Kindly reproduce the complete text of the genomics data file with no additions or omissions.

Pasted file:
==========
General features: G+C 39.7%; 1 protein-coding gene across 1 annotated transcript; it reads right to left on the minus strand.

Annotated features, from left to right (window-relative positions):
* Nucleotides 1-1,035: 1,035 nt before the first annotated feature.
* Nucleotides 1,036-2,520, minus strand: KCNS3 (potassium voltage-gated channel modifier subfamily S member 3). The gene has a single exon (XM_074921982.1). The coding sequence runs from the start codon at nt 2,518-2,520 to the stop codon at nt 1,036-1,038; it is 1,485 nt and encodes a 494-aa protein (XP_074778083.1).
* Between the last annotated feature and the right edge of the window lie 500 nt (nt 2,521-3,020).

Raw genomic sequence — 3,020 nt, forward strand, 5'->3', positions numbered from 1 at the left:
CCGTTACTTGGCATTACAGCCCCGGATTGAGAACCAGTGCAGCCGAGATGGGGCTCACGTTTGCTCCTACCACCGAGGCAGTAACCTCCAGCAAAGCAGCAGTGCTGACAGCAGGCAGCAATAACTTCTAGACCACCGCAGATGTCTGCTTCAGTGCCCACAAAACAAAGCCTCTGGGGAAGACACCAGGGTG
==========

General features: G+C 39.7%; 1 protein-coding gene across 1 annotated transcript; it reads right to left on the minus strand.

Annotated features, from left to right (window-relative positions):
* Nucleotides 1-1,035: 1,035 nt before the first annotated feature.
* Nucleotides 1,036-2,520, minus strand: KCNS3 (potassium voltage-gated channel modifier subfamily S member 3). The gene has a single exon (XM_074921982.1). The coding sequence runs from the start codon at nt 2,518-2,520 to the stop codon at nt 1,036-1,038; it is 1,485 nt and encodes a 494-aa protein (XP_074778083.1).
* Between the last annotated feature and the right edge of the window lie 500 nt (nt 2,521-3,020).

Raw genomic sequence — 3,020 nt, forward strand, 5'->3', positions numbered from 1 at the left:
CCGTTACTTGGCATTACAGCCCCGGATTGAGAACCAGTGCAGCCGAGATGGGGCTCACGTTTGCTCCTACCACCGAGGCAGTAACCTCCAGCAAAGCAGCAGTGCTGACAGCAGGCAGCAATAACTTCTAGACCACCGCAGATGTCTGCTTCAGTGCCCACAAAACAAAGCCTCTGGGGAAGACACCAGGGTG